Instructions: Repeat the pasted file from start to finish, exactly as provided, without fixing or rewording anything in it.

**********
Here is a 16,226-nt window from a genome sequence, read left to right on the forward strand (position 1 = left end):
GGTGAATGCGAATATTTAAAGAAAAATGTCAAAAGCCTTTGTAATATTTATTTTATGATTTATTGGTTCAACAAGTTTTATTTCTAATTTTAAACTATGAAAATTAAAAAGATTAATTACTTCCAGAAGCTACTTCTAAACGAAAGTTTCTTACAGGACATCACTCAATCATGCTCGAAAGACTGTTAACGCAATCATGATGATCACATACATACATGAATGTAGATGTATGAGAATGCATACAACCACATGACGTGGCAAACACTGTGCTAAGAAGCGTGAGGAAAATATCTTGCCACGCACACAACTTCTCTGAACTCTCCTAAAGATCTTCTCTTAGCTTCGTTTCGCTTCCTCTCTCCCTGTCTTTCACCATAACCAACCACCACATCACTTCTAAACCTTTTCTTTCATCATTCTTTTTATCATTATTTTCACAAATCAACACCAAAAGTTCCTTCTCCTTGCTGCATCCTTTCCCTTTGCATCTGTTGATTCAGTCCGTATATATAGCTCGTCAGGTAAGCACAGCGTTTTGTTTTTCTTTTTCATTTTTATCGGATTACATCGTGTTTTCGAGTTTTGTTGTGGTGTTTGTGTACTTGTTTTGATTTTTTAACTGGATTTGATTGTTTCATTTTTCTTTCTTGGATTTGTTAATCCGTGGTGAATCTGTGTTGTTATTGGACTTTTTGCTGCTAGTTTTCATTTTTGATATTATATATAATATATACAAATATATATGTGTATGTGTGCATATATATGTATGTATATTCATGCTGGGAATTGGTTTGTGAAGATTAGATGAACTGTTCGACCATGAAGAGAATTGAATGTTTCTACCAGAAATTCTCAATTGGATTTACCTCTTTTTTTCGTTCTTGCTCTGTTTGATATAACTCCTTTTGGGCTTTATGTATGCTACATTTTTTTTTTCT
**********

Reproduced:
Here is a 16,226-nt window from a genome sequence, read left to right on the forward strand (position 1 = left end):
GGTGAATGCGAATATTTAAAGAAAAATGTCAAAAGCCTTTGTAATATTTATTTTATGATTTATTGGTTCAACAAGTTTTATTTCTAATTTTAAACTATGAAAATTAAAAAGATTAATTACTTCCAGAAGCTACTTCTAAACGAAAGTTTCTTACAGGACATCACTCAATCATGCTCGAAAGACTGTTAACGCAATCATGATGATCACATACATACATGAATGTAGATGTATGAGAATGCATACAACCACATGACGTGGCAAACACTGTGCTAAGAAGCGTGAGGAAAATATCTTGCCACGCACACAACTTCTCTGAACTCTCCTAAAGATCTTCTCTTAGCTTCGTTTCGCTTCCTCTCTCCCTGTCTTTCACCATAACCAACCACCACATCACTTCTAAACCTTTTCTTTCATCATTCTTTTTATCATTATTTTCACAAATCAACACCAAAAGTTCCTTCTCCTTGCTGCATCCTTTCCCTTTGCATCTGTTGATTCAGTCCGTATATATAGCTCGTCAGGTAAGCACAGCGTTTTGTTTTTCTTTTTCATTTTTATCGGATTACATCGTGTTTTCGAGTTTTGTTGTGGTGTTTGTGTACTTGTTTTGATTTTTTAACTGGATTTGATTGTTTCATTTTTCTTTCTTGGATTTGTTAATCCGTGGTGAATCTGTGTTGTTATTGGACTTTTTGCTGCTAGTTTTCATTTTTGATATTATATATAATATATACAAATATATATGTGTATGTGTGCATATATATGTATGTATATTCATGCTGGGAATTGGTTTGTGAAGATTAGATGAACTGTTCGACCATGAAGAGAATTGAATGTTTCTACCAGAAATTCTCAATTGGATTTACCTCTTTTTTTCGTTCTTGCTCTGTTTGATATAACTCCTTTTGGGCTTTATGTATGCTACATTTTTTTTTTCT